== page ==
INTERVIEW-Mexico drug law is "tool" against cartels - U.S.

* U.S. warms to Mexico's drug decriminalization law

* Mexico says law frees it to go after crime cartels

MONTERREY, Mexico, Sept 3 (Reuters) - Washington is closely watching Mexico's recent decriminalization of drugs but respects its neighbor's move as a tool in the fight against drug cartels, two senior U.S. officials said on Thursday.

Mexican President Felipe Calderon last month signed a law legalizing possession of small amounts of marijuana, heroin, opium, cocaine, methamphetamine and LSD for personal use, three years after the country ditched a similar plan under pressure from the Bush administration.

More than 13,000 people have died in Mexico's drug war since late 2006. The escalating conflict appears to have nudged the United States, now under the Obama administration, toward quiet support despite its own prohibitionist federal laws.

"We will take a watchful attitude. It is clearly in the authority of the government of Mexico to pass these laws," U.S. drug czar Gil Kerlikowske told Reuters during a visit of border governors to the northern Mexican city of Monterrey.

Mexico says the new law frees it up to go after major criminal cartels that move billions of dollars of narcotics into the United States, the world's top illicit drug market.

Crushing the cartels, who arm themselves with weapons smuggled from the United States and kill rivals at will on busy city streets, has become a major test of Calderon's presidency as the violence worries investors.

Hooded gunmen burst into a Mexican rehabilitation clinic near the U.S. border on Wednesday, lining up patients before killing 17 of them [ID:nN0252253].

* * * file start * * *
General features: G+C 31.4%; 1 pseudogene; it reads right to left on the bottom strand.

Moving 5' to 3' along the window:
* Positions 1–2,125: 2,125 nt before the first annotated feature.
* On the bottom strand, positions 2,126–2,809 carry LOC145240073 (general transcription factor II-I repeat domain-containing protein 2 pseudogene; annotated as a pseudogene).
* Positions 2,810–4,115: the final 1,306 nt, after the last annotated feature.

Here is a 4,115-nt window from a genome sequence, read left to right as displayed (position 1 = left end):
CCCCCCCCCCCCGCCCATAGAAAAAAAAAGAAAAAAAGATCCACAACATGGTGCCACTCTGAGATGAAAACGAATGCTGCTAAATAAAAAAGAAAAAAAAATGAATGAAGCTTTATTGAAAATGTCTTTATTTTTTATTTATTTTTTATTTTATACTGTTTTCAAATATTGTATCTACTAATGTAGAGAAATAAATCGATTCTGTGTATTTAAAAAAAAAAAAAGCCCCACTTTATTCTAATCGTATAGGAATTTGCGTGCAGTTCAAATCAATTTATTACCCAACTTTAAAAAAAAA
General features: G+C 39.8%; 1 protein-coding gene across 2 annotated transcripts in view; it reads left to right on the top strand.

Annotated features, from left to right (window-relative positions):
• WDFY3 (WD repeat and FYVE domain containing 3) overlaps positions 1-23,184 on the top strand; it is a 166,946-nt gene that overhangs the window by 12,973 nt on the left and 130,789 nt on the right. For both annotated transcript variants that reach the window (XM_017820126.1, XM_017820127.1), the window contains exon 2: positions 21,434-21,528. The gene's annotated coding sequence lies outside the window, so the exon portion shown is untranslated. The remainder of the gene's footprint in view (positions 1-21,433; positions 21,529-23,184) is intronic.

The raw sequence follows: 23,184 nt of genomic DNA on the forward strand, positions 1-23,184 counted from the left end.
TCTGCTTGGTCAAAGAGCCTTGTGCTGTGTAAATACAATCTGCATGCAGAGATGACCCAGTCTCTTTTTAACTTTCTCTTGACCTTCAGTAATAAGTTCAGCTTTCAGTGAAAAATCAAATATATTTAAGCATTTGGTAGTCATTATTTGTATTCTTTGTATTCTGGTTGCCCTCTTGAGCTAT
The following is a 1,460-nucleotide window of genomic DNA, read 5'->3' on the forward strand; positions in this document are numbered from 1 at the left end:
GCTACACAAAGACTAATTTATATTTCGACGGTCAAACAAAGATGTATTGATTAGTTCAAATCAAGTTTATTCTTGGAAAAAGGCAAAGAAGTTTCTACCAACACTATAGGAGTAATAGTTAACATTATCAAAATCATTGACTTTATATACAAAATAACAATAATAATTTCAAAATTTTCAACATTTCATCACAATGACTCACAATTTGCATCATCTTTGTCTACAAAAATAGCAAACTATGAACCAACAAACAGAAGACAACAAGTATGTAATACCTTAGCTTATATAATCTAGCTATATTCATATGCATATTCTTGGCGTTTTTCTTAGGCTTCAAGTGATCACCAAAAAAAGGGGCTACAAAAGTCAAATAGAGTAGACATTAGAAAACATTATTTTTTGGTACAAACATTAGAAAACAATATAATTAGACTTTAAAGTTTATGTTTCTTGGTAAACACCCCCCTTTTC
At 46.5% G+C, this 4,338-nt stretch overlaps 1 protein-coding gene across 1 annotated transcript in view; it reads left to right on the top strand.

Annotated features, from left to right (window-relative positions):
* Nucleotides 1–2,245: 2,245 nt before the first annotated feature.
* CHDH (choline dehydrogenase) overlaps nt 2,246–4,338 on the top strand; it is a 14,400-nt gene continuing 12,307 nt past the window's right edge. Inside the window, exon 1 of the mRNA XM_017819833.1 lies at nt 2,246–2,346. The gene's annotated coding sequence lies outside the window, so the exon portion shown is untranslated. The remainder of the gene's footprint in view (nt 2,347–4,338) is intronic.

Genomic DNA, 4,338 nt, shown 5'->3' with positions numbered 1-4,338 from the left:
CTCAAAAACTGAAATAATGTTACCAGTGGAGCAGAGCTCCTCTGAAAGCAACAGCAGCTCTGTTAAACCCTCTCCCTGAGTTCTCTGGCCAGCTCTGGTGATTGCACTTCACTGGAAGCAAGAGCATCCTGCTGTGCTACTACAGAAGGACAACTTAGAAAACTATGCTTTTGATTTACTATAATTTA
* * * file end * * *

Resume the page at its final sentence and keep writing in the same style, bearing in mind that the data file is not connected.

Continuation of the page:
"President Calderon has taken on (the drug cartels) ... using limited law enforcement resources, including the expansion of laws to go after drug dealers, using tools that he didn't have, and that is something that the Obama administration applauds," U.S. border czar Alan Bersin said.


The support appears to mark a change in Washington's approach to the drug war.

In 2006, Mexico was close to enacting reforms similar to those that took effect on Aug. 21. Pressure from U.S. President George W. Bush's administration pushed then Mexican President Vicente Fox to veto a bill his own party had written and he had supported. [ID:nL339902]

Kerlikowske said he doubted the new law would provoke drug tourism -- in which Americans would go to Mexico to get high legally -- because it was still difficult and dangerous to buy narcotics from dealers on Mexican streets.

Asked if Washington could learn from Mexico and take the step to allow possession of small quantities of harder drugs like heroin, Kerlikowske said: "It is not something that has been discussed under any circumstances."

Groups lobbying for the reform of U.S. drug policies hope Mexico's law could help ignite a change at home, where President Barack Obama has taken a less confrontational approach to the nation's 35 million illegal drug users.

Obama, who described youthful marijuana and cocaine use in his autobiography, has told Congress to eliminate the sentencing disparity between powder and crack cocaine.

The FBI is no longer raiding state-approved facilities that distribute marijuana for medical purposes. (Editing by John O'Callaghan)